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Prime Cabinet Secretary Musalia Mudavadi has affirmed that the tax regime in the country is not punitive.
Mudavadi said that measures being undertaken by the taxman are aimed at stabilizing revenue collection parameters government due to the economic distress the country experiencing.
For the country to get out of its current situation, Mudavadi said Kenyans must embrace collection of own revenue, adding that the Government is working to seal tax evasion loopholes.
“There is no country that grows and becomes economically stable without taxing its people. Government gets its revenue to undertake its functions only through borrowing, which leads to debts and taxes collected from its people. Even in developed countries nobody likes or enjoys paying tax. But that remains the rule of thumb for a country to sustain itself,” Mudavadi said.
Mudavadi said it is time for Kenyans to be patriotic, noting that pain might be experienced now but there is light at the end of the tunnel.
He stated that no regime is happy to overburden its citizens with tax, saying once things stabilize and get back on the economic growth path, it will be a relief for Kenyans within the tax regime.
“We are working hard as government to seal the loopholes of tax evasion even as we look for other avenues on how we can generate revenue. What we are encouraging and working on is expanding the tax bracket and not increasing taxes. That is why we are looking for opportunities for creating more jobs so that many people can be enrolled in the tax payment quarter,” said Mudavadi.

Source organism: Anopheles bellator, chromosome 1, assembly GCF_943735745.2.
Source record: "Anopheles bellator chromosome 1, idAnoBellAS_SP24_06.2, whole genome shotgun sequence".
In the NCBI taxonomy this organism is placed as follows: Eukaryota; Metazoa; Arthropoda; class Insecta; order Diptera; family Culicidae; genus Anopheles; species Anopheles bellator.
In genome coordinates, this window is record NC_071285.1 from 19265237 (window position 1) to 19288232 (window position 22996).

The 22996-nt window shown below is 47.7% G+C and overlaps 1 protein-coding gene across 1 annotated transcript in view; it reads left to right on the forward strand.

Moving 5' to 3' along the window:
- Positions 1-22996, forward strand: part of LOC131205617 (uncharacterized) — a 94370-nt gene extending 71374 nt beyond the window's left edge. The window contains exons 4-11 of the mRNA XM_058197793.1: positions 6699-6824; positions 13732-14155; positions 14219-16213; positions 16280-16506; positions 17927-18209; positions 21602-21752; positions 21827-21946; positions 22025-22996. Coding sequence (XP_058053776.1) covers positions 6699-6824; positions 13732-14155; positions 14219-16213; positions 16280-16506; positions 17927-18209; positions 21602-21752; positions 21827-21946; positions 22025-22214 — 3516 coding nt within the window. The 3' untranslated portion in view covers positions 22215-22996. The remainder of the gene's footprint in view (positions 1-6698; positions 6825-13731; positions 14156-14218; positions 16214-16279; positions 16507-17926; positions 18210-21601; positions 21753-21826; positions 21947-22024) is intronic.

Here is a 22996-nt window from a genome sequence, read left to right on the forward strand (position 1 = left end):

According to Mudavadi, measures being put in place by government in streamlining domestic revenue collection will in the long run help in stabilizing the tax levels being experienced.
Mudavadi who is also the Foreign and Diaspora Affairs the Cabinet Secretary noted that Kenya is strengthening its diaspora as a key pillar in building the country’s economy citing that the current remittance from the Kenyan Diaspora is very encouraging.
“What the country is collecting from Kenyans living abroad at the moment is almost surpassing our export targets. This is a key indicator that we need to have a stable foreign policy that will help us further our partnerships with other countries since we have seen this forms part of what helps us grow our country economically,” said Mudavadi.
Mudavadi who was speaking during an interview with a local radio station also defended the governments’ plan to privatize some of the state-owned companies and parastatals.
Under the Privatization Bill, 2023 that is now law, he said the government is allowed to undertake privatization of non-strategic performing state-owned enterprises whose returns will help add value to cater for support in other key areas of the economy that include but not limited to infrastructure in transport, water, health and education.
According to Mudavadi, all the steps that will be undertaken must be anchored on the law to avoid casting any doubts on Kenyans.
“What we want to encourage is proper management of these state-owned parastatals for them to generate revenue instead of government pumping in money day in day out to sustain them. Kenyans should take leaf on what happened to KCB which was 100 per cent owned by government some years ago and what happened at Kenya Posts and Telecommunications Corporation (KPTC) a government company that provided telecommunication and postal services across Kenya,” said Mudavadi.
Mudavadi says Safaricom, which is the leading company in revenue remittances in the country was as a result of privatization at KPTC citing the need to look at the bigger picture of return on investment.
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